Commented Aug 30, 2022 at 14:57

Is this for a textbook exercise where 18/19th century practice is required? Or for something you're composing now?

Either way, there are two approaches to a modulation. The one where you want to slip imperceptibly into the new key, and the one where modulation is for dramatic effect and you WANT it to be noticed! You're looking for the imperceptible one? OK.

These days (and quite a lot those days, if not in our harmony textbooks) C minor is as likely to include a Gm chord as it is a G major. (In fact, there's an assumption in many of the questions on this forum that the Natural Minor is the norm, whereas my generation was taught that the Harmonic Minor, with its raised leading note enabling a 'proper' dominant chord was standard.)

If you're writing today's music, I think the best plan is the Nike Modulation, 'just do it'. The B notes in your C minor section were quite likely B♭ already, there's no expectation that G minor will be defined by the introduction of F♯. C minor and G minor are so close. Just stop writing A♭s and structure the melody around G instead of C.

If you're trying to channel Mozart, I guess you want to throw a D7 chord in there. Maybe preceded by an Am7, or Am7♭5.

I'll leave you to name the chords in my examples!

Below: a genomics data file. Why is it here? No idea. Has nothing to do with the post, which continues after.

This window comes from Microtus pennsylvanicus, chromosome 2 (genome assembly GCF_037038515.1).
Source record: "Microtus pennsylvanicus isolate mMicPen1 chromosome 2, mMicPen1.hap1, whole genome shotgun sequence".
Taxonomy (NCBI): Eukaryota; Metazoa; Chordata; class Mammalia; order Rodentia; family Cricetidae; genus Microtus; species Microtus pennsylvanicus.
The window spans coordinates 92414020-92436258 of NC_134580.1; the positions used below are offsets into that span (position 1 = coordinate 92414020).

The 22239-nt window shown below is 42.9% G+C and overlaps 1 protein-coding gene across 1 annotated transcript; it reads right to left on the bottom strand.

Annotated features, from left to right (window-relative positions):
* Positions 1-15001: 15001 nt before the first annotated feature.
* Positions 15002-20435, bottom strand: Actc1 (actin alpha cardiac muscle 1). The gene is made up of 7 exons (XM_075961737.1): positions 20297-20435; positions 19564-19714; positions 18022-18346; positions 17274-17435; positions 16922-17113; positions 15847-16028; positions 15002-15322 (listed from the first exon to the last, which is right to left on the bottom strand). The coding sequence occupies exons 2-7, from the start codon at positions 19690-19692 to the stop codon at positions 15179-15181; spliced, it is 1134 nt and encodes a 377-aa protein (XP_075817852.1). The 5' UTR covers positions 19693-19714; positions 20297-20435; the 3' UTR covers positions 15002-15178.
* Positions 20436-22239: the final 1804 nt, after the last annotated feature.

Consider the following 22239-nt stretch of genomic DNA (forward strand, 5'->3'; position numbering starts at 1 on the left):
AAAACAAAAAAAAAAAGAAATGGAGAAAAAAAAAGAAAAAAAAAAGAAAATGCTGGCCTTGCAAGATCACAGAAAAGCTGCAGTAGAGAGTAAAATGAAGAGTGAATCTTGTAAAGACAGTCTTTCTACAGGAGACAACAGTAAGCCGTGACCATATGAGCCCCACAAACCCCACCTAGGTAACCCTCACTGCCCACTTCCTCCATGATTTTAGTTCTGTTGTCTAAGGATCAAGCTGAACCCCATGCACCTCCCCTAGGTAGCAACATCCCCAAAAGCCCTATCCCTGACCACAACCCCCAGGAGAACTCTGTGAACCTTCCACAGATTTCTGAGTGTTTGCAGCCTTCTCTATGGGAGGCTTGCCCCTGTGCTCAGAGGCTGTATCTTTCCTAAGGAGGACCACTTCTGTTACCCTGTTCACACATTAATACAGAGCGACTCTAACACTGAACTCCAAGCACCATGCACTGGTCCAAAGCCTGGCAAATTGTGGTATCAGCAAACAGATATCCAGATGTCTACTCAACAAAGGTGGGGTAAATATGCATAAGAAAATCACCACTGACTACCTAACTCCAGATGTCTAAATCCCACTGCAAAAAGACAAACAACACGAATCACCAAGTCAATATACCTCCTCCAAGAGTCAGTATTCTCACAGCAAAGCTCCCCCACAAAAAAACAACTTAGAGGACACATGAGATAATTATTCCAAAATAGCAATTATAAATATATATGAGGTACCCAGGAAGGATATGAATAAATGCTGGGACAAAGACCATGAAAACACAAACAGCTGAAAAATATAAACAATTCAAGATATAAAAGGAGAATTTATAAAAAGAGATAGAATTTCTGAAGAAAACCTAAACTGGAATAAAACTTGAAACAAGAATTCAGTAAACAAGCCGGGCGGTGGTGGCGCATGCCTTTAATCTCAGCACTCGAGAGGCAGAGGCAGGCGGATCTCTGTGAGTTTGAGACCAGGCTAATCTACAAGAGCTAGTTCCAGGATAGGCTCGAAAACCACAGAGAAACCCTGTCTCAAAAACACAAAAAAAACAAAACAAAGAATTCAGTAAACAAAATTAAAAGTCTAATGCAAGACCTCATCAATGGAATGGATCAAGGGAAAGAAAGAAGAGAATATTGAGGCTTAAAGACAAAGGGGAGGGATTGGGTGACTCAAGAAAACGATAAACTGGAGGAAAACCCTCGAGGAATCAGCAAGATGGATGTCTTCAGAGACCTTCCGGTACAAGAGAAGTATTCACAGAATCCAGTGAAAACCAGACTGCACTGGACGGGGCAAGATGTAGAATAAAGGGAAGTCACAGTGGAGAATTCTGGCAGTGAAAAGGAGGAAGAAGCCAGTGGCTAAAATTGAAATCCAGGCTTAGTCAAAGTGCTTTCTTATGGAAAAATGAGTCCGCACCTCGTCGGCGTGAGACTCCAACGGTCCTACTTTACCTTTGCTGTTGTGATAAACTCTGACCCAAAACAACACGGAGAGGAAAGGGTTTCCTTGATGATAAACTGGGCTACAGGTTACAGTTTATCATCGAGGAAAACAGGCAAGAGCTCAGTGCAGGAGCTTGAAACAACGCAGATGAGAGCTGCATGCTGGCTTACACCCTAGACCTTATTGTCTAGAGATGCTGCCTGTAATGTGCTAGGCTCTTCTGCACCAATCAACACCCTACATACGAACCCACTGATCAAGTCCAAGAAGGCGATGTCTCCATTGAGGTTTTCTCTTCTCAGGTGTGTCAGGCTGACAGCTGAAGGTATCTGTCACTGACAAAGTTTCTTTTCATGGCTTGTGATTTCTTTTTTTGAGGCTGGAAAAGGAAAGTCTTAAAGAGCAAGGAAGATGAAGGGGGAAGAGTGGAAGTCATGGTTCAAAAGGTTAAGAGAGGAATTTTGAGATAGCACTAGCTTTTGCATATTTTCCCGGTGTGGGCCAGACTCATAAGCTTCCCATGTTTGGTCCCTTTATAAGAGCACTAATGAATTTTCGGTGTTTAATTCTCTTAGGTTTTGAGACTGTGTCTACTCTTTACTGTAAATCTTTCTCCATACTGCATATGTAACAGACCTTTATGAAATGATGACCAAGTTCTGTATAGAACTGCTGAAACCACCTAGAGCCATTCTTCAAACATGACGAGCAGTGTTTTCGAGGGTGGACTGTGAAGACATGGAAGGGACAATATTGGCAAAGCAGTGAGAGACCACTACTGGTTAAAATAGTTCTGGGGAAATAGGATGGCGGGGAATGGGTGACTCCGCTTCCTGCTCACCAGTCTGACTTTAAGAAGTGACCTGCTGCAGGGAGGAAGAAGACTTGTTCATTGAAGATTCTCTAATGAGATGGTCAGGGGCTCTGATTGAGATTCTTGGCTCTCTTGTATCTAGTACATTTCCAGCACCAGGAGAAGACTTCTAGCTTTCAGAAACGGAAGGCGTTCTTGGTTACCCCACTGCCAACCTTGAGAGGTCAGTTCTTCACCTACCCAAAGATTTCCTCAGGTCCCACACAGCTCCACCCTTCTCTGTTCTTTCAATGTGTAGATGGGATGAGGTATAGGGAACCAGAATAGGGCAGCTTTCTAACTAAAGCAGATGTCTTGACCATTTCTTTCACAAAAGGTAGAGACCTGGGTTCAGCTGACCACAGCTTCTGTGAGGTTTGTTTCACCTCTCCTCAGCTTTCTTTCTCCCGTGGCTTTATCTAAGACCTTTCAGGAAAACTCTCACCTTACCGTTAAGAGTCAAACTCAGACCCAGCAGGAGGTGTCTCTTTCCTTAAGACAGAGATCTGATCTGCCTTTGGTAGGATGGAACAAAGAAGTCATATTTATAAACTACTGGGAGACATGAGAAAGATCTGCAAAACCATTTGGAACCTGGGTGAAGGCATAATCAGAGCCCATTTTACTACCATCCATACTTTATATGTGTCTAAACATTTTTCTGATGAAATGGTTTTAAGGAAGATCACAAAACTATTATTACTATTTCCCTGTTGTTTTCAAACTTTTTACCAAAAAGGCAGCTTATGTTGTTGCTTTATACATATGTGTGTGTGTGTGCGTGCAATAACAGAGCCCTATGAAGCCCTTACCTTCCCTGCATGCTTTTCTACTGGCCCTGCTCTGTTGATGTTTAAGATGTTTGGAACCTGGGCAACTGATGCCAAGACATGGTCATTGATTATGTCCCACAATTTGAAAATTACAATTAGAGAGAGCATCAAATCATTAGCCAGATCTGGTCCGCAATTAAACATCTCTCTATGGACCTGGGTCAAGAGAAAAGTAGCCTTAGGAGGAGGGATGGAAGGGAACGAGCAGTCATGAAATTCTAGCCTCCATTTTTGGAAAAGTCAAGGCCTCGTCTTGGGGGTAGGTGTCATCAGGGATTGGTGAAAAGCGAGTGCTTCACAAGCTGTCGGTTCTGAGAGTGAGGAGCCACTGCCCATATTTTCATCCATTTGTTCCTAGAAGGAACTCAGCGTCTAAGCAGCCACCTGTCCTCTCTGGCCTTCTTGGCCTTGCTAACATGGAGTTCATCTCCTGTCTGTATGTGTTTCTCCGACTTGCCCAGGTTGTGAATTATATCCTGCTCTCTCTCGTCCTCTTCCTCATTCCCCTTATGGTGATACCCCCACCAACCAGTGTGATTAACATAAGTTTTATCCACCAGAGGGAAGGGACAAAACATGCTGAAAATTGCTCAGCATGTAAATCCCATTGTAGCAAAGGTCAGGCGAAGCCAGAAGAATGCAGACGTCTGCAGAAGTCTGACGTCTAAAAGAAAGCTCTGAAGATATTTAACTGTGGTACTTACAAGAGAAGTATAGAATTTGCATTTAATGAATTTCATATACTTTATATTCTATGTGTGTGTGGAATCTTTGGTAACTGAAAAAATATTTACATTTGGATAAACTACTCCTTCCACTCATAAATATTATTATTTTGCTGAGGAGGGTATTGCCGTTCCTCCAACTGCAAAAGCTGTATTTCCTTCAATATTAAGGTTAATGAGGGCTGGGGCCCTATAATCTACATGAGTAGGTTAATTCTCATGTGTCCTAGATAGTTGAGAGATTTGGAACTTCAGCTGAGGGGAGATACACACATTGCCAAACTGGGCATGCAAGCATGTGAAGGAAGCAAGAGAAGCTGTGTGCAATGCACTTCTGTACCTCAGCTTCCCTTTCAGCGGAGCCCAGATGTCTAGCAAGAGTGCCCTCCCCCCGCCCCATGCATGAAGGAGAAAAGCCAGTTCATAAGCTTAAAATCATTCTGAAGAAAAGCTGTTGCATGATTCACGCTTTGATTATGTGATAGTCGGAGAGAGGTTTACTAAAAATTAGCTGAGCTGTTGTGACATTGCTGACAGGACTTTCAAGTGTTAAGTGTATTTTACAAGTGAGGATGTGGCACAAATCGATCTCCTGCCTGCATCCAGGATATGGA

enter image description here


Some great ideas and answers here. After much experimentation and trying out all these little nuggets I would like to post my own anwser. I find that the absolute smoothest modulation up the circle of fifths in a minor key (from Cm to Gm) is via the raised scale degree ^6. Introducing this scale degree first is very easy and brings us into the same accidental territory as Gm (2 flats) meaning that any secondary dominant chord that resolves to Gm introduced thereafter will only need one accidental as opposed to 2. By first introducing raised ^6 and then moving to a V/v chord, you effect the modulation into two steps making it sound much smoother than if you introduce both in the same chord (such as is the case if you just use a straight secondary dominant chord like D7 or its inversions). I really like the sound of this because to my ears, the V/V chords in major sound so much smoother than in minor for this specific reason. In major you are only raising scale degree ^4 but in minor you have to raise scale degree ^4 and lower scale degree ^6 to get your secondary dominant chord. This to me sounds more abrupt.

Then to go back to Cm I find it helpful to think about how one can introduce the one note that would lower us down the circle of fifths and that note is b2. I like the idea of cushioning our hearing into the new key area without the use of a dominant chord so that when and if you do use it, it sounds like you are already in the right key. Michaels idea of going via the submediant and then down a perfect fifth to b2 is very nice sounding and I like that option a lot but I can think of a lot of other ways to introduce the b2 note and I think by doing so you already are hearing Cm again so no dominant chord is even necessary.

In short, raised ^6 to go up and b2 to go down, these are the key notes that shift us one up and own down the circle and I find it really helpful to think along those lines

Here is a progression I wrote.. the soprano is boring but you get the idea enter image description here